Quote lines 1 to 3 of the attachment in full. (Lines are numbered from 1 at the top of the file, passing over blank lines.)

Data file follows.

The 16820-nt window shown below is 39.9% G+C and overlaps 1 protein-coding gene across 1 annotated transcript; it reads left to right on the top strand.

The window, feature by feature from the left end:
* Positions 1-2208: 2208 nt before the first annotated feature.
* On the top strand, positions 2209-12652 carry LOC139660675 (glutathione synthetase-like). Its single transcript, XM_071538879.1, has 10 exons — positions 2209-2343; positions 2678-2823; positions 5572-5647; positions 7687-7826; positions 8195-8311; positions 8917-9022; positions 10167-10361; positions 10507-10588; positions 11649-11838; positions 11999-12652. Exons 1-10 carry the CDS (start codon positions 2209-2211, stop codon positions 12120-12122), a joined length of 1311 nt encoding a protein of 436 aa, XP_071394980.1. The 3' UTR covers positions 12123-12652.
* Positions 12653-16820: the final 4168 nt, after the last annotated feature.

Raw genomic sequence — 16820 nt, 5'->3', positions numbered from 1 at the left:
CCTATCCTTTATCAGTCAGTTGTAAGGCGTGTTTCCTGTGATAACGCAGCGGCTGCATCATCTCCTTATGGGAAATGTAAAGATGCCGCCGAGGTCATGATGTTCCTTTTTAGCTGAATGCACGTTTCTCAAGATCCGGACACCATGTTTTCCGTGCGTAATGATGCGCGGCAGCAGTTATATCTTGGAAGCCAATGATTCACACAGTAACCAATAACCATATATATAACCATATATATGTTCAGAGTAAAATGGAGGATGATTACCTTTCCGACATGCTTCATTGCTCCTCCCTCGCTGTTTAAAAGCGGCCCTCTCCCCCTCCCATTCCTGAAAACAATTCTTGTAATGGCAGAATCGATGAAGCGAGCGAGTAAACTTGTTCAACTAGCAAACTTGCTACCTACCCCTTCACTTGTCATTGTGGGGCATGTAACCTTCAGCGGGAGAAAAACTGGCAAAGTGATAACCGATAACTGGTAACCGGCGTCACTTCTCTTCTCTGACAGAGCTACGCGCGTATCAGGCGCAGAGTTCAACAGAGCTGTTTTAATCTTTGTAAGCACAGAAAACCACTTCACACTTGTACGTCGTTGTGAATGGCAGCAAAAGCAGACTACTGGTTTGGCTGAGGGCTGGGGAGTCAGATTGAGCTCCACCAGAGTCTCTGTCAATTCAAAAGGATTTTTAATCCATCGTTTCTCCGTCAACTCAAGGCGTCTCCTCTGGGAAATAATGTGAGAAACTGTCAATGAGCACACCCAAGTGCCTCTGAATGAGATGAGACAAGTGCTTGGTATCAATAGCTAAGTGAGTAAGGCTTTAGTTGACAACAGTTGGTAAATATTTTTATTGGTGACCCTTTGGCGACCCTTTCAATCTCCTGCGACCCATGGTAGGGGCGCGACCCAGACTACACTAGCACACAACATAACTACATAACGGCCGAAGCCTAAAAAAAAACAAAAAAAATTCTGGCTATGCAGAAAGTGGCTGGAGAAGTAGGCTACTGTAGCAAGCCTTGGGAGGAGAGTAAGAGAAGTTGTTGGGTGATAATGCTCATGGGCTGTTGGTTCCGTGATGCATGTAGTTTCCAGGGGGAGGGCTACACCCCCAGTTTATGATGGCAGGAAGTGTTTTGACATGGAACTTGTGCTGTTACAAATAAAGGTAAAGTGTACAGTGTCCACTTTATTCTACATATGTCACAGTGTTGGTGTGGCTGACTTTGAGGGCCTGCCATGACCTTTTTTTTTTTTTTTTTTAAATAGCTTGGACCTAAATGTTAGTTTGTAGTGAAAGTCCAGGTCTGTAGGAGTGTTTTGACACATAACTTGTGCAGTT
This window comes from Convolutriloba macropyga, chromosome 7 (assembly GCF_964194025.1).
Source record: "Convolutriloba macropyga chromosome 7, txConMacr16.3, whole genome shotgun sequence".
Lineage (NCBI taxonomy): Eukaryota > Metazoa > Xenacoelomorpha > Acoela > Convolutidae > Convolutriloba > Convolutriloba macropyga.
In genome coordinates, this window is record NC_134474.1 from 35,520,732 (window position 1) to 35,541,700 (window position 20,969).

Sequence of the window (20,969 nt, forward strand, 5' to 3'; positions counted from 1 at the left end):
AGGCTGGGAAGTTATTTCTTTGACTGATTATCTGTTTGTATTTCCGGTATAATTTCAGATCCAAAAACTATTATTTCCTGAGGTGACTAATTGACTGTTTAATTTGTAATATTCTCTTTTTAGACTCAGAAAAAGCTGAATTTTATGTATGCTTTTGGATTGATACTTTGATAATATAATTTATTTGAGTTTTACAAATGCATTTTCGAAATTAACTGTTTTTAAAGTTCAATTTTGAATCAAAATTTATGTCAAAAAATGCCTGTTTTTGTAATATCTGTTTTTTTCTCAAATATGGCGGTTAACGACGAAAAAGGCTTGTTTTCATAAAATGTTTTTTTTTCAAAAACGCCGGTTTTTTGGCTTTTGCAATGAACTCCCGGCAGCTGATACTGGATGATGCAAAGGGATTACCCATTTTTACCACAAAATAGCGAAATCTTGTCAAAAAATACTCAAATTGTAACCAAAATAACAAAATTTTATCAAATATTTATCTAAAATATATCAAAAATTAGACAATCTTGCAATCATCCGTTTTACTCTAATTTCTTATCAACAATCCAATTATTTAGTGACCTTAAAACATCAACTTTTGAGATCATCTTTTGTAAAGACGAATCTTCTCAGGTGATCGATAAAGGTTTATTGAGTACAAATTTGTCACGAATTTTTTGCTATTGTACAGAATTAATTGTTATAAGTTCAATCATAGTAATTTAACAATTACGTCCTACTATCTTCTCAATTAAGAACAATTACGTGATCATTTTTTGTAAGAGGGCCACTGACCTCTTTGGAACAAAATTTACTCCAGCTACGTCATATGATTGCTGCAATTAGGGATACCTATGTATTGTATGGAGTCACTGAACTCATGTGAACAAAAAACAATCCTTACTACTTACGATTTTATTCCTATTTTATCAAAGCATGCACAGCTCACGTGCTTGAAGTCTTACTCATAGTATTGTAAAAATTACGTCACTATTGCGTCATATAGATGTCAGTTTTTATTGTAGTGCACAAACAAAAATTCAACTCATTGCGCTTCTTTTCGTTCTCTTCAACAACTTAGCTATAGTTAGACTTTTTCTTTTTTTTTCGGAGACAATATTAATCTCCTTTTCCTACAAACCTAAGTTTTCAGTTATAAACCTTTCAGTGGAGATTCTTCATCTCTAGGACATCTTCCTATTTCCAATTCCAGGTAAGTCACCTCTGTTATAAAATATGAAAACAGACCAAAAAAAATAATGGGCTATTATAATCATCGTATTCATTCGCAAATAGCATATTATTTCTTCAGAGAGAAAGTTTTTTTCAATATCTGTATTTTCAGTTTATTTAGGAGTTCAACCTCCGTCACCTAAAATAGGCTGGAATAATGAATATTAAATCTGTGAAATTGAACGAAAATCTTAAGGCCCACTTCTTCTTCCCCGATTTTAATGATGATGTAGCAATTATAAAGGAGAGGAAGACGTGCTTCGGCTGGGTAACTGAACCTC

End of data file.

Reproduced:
The 16820-nt window shown below is 39.9% G+C and overlaps 1 protein-coding gene across 1 annotated transcript; it reads left to right on the top strand.

The window, feature by feature from the left end:
* Positions 1-2208: 2208 nt before the first annotated feature.